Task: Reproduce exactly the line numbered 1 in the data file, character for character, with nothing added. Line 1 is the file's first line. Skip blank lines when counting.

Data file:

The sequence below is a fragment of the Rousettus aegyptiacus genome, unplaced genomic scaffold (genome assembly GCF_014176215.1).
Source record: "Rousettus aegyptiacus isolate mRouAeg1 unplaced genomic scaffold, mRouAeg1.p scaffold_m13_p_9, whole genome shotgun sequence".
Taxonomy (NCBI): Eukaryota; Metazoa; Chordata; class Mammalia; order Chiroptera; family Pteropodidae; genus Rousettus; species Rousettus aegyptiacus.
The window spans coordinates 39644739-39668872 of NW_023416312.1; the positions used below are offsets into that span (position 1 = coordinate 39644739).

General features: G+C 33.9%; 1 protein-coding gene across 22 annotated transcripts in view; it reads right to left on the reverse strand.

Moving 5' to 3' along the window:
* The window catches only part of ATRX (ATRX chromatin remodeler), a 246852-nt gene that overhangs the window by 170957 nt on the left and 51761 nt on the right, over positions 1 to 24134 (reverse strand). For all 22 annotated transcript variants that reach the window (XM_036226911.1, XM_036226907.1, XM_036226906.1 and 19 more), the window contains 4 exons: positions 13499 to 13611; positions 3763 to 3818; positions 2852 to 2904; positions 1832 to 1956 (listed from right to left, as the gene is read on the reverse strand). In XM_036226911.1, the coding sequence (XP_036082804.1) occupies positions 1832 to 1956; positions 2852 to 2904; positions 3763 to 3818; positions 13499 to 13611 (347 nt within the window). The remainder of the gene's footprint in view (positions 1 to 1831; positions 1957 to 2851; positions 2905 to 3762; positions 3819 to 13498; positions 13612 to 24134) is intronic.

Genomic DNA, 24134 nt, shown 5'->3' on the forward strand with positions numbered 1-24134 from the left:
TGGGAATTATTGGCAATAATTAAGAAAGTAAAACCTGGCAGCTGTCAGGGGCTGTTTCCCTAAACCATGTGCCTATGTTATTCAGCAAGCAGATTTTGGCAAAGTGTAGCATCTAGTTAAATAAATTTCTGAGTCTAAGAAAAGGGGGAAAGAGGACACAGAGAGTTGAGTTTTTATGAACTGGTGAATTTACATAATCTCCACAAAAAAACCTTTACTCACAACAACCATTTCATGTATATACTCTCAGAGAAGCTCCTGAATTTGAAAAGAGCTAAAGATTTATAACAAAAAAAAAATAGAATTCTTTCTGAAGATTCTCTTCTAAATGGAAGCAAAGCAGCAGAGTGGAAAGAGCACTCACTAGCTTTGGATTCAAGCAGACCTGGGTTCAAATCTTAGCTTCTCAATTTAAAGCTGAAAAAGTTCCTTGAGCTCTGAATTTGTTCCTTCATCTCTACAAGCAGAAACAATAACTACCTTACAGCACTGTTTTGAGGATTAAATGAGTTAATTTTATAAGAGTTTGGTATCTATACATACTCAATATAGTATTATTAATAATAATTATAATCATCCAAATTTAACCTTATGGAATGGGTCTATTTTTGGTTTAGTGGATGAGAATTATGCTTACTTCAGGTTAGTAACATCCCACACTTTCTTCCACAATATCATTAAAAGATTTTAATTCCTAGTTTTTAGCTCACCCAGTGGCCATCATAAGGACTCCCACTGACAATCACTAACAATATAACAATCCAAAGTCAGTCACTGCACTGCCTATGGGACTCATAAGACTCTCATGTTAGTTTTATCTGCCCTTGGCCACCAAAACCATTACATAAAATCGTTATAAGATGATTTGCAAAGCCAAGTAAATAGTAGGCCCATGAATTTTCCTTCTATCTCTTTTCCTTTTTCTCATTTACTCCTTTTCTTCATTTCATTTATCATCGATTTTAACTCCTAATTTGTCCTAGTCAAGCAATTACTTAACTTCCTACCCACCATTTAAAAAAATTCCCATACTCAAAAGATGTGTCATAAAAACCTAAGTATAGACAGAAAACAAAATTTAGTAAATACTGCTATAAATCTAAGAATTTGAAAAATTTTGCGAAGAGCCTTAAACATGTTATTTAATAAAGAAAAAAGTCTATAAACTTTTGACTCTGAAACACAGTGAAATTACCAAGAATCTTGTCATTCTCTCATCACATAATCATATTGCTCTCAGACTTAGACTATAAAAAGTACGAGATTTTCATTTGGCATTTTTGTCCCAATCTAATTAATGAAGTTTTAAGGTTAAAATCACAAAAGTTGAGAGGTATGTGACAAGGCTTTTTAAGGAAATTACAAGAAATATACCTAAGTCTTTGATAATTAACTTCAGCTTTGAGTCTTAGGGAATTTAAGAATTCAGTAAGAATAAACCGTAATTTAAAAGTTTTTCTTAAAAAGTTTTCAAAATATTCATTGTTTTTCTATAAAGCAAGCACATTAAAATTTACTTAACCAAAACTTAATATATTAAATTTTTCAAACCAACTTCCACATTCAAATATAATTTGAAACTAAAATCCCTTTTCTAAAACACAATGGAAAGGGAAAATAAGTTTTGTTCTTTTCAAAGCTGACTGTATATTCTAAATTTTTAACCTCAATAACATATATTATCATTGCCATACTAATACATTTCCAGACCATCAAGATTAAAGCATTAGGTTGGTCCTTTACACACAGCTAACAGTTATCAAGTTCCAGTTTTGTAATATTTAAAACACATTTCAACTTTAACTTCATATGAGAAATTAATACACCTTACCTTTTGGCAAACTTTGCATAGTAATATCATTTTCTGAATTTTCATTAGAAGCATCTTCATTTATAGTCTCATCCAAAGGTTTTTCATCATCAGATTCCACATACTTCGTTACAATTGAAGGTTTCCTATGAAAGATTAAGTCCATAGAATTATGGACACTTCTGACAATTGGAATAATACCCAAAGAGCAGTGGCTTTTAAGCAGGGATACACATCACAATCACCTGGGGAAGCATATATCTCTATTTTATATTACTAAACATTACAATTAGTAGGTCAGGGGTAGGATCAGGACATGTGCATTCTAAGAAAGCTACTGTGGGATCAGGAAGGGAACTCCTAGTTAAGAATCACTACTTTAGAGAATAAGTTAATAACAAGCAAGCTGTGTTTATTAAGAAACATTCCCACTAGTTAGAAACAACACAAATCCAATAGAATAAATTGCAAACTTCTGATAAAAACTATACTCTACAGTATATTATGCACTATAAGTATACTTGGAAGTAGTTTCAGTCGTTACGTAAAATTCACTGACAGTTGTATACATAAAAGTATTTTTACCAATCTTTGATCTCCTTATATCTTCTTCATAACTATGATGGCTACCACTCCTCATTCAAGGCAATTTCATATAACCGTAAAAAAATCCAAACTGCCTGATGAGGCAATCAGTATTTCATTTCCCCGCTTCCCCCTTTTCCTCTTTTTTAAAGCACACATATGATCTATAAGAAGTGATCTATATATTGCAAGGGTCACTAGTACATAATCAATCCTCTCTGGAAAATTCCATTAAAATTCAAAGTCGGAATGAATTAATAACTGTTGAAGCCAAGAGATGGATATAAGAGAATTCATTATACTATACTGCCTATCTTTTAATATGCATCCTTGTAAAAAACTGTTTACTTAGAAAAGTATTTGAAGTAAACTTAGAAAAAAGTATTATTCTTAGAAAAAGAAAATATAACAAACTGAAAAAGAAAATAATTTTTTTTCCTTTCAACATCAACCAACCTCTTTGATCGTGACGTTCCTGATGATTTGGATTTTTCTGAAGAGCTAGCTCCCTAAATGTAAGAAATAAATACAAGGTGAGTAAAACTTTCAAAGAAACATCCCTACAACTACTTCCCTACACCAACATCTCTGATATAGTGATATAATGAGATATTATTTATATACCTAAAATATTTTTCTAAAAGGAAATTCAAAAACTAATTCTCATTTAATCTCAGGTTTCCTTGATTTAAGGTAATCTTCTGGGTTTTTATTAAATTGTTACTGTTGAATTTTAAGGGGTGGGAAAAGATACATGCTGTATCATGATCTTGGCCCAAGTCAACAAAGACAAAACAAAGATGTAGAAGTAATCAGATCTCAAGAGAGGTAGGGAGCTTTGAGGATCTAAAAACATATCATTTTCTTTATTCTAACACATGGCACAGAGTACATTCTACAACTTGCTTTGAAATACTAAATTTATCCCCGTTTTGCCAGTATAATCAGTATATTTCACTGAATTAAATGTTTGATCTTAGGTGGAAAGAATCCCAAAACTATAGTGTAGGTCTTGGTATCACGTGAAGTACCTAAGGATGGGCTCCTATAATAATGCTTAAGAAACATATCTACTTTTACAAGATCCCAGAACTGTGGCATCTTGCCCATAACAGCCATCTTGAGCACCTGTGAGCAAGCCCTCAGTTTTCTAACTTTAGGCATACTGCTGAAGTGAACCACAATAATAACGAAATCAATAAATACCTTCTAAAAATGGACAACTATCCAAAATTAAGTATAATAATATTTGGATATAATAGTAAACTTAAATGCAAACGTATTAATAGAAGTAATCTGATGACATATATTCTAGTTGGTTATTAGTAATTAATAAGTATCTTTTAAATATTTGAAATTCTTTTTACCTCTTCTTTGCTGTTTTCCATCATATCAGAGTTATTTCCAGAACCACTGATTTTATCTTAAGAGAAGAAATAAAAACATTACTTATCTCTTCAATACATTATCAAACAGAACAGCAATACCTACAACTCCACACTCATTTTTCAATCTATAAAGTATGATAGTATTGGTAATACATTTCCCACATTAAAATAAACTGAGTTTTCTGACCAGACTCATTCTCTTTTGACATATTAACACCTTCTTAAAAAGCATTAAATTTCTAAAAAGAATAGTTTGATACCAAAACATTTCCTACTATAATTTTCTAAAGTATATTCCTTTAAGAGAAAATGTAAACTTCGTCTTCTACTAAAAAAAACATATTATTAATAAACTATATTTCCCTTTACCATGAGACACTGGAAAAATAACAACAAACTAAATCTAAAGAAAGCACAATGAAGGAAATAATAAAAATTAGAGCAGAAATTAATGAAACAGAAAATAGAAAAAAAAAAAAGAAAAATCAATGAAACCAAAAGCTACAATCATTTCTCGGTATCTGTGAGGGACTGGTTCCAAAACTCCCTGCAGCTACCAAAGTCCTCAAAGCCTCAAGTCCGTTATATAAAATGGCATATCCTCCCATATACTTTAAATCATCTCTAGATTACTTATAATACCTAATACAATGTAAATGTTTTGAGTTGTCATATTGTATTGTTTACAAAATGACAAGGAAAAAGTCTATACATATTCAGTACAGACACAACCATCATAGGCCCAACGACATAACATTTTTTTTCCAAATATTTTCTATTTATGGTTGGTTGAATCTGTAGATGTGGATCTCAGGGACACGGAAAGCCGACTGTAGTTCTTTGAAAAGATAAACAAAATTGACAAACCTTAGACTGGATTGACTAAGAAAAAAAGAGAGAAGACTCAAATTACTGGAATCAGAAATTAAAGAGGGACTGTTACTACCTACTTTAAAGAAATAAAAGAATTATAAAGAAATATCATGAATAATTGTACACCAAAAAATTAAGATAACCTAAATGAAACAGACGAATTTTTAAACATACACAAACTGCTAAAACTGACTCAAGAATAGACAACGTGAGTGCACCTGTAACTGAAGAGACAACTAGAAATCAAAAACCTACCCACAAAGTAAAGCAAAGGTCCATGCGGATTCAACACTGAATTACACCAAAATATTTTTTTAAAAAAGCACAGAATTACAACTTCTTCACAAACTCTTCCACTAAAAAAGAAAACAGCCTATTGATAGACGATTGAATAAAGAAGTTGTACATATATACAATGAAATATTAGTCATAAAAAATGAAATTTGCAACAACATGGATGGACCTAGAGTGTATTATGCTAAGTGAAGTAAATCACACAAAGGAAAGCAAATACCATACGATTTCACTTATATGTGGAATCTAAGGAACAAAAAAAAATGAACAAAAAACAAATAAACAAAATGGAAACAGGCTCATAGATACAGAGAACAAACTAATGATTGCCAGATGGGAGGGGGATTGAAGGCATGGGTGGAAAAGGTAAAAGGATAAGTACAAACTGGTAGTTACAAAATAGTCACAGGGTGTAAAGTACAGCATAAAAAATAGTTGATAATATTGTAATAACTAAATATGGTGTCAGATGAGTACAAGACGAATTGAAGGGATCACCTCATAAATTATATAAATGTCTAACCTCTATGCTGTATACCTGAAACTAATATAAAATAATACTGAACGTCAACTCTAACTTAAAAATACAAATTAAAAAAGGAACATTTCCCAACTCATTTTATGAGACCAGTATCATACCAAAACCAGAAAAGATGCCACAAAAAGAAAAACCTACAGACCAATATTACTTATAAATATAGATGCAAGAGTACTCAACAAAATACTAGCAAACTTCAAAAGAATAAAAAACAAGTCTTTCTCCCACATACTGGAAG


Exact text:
The sequence below is a fragment of the Rousettus aegyptiacus genome, unplaced genomic scaffold (genome assembly GCF_014176215.1).